Properties of Alkali Metals:
The elements in which the last electron enters the outermost s-orbital are called s-block elements. The group 1 and 2 of periodic table belong to the s-block.
Fig: Location of s-block in periodic table
Group-I Elements: (Alkali Metals)
(1) The Elements: The elements are Li, Na, K, Rb, Cs Fr (Radioactive: t1/2 of Fr233 = 21 minutes)
Group-I elements are called alkali metals because they form hydroxides on reaction with water, which are alkaline in nature.
(2) Outer Electronic configuration: ns1
(3) Atomic and Ionic radii
Li < Na < K < Rb < Cs.
Increase down the group, because value of n(principal quantum number) increases.
Li < K < Na < Rb < Cs.
(5) Ionization Energy
Li > Na > K > Rb > Cs.
As size increases, I. E. decreases down the group (so Cs have lowest I. P. )
(6) Hardness and melting points/boiling points
These metals are very soft and can be cut with a knife. Lithium is harder than any other alkali metal.
The hardness depends upon cohesive energy.
M.P.- Li > Na > K > Rb > Cs
B.P.- Li > Na > K > Cs > Rb
(7) Electropositive character or metallic character:
Alkali metals are strongly electropositive and metallic. Down the group electropositive nature increase so metallic nature also increases.
i.e., M → M+ + e–
Metallic Nature: Electropositive character
Li < Na < K < Rb < Cs.
(8) Oxidation state:
Show +1 oxidation state because by loosing one electron they get stable noble gas configuration.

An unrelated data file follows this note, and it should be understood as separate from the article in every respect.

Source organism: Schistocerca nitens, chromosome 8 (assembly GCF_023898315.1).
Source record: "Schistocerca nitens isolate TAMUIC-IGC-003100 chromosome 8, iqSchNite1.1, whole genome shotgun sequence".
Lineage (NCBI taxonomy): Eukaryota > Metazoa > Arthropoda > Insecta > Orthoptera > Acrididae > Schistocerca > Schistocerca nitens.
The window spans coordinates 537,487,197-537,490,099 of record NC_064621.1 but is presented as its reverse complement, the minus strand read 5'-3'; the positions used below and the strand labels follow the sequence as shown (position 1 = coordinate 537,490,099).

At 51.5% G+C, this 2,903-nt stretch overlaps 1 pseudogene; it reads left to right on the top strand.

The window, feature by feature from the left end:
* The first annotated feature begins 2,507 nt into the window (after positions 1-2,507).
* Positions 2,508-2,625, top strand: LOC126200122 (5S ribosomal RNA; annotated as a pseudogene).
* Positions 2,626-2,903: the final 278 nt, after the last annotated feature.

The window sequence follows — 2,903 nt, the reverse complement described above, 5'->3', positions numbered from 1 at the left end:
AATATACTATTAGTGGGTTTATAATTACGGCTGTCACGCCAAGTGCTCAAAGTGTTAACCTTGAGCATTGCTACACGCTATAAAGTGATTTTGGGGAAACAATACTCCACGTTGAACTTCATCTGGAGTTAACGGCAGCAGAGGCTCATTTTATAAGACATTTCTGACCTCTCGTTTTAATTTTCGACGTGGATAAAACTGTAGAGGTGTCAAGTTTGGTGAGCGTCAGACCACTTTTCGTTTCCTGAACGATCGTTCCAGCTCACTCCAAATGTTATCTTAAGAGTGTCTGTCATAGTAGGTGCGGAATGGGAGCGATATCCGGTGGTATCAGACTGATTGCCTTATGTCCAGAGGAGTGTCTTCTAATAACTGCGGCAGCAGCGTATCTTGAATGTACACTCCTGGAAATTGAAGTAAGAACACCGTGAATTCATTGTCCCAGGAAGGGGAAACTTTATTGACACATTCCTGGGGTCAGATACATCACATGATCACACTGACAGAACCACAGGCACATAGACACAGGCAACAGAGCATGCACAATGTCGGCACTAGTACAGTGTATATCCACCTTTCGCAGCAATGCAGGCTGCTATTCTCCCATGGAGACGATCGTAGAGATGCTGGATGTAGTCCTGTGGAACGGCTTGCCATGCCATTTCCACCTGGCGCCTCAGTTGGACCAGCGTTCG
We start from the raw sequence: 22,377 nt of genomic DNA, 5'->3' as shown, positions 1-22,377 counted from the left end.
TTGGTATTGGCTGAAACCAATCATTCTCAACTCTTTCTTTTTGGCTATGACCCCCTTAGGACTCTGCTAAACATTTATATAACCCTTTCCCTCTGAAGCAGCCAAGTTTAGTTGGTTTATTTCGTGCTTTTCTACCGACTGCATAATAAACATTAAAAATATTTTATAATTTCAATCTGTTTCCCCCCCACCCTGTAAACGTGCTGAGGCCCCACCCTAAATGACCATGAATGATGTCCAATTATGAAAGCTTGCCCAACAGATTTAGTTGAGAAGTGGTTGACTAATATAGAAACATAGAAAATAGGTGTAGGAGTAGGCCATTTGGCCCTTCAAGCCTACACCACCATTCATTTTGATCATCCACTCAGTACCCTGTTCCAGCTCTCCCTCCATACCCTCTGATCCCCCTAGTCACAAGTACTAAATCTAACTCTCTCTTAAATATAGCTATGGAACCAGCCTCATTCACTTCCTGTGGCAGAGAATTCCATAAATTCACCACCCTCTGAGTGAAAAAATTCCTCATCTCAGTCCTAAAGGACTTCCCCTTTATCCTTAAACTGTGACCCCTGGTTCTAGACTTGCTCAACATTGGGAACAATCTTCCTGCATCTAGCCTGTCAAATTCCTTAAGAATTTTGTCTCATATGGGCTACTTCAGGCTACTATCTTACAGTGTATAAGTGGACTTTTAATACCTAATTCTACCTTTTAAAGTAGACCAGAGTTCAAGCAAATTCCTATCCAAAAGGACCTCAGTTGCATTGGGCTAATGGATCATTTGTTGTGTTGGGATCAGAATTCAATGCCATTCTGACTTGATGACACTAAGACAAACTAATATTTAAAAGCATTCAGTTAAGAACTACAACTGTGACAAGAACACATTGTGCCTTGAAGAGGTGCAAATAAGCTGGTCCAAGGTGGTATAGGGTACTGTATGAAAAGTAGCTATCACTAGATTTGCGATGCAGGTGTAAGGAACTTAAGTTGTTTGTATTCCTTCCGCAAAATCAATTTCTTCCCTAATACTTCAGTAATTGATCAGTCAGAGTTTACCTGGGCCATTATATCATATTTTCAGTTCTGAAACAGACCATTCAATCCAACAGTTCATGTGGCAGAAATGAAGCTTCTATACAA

(9) Photoelectric effect:
The phenomenon of emission of electrons when electromagnetic rays strikes against them is called photoelectric effect; Alkali metals have low I.P. so show photoelectric effect.
*Cs and K are used in photoelectric cells.
(1) Reactions with air-
The alkali metals tarnish in dry air due to the formation of their oxides on their surface, which in turn react with water to form hydroxides.
4M + O2 → 2M2O
M2O + H2O →2MO
They react vigorously in oxygen forming following oxides.
4 Li + O2 → 2 Li2O (Monoxide)
2 Na + O2 → Na2O2(Peroxide)
M + O2 → MO2(Superoxide) where M = K, Rb, Cs
(2) Solution in liquid NH3
Alkali metals dissolve in liquid ammonia (high conc. 5 M) and give blue solution which is conducting, reducing and paramagnetic in nature.
On dissolving Metal in NH3:
M+ + x(NH3) → [M(NH3)x]+ Ammoniated cation
e– + y(NH3) → [e(NH3)y]– Ammoniated electron
The blue colour is due to Ammoniated electron
The paramagnetic nature is due to → Ammoniated electron
The conducting nature is due to → Ammoniated M+ + Ammoniated electron
* On standing the colour fades due to formation of amide,
In the absence of impurities like Fe, Pt, Zn etc, the solutions are stable.
* In concentrated solution, the blue colour changes to bronze colour and diamagnetic due to the formation of metal clusters and ammoniated electrons also associate to form electron pairs.
2 e–(NH3)y → [e–(NH3)4]2
(3) Reducing Nature
Reducing agent is electron donor.
Alkali metals are strong reducing agents with lithium being the strongest and sodium the least powerful reducing agent. Na < K < Rb < Cs < Li
Note : Lithium is expected to be least reducing agent due to it's very high IE. However it is strongest. (due to high hydration energy).
(4) Reaction with H2O
The reaction with water to form the hydroxides having the formula MOH:
2M + 2H2O → 2MOH + H2
(5) Reaction with H2
They react with H2 forming metal hydrides with formula MH which are of ionic nature. Stability of hydride decreases down the group.
(6) Reaction with N2
Only Lithium reacts with N2 to form ionic lithium nitride Li3N.
3Li + 3/2N2 → Li3N
(7) Reaction with halogens X2
The alkali metals react vigoriously with halogens to form ionic halides, M+X-
2M + X2 → 2MX
All metals react with S forming sulphides such as Na2S and Na2Sn(n = 2,3,4,5 or 6). The polysulphide ions are made from zig-zag chains of sulphur atoms.
(9) Crown Ethers and Cryptands: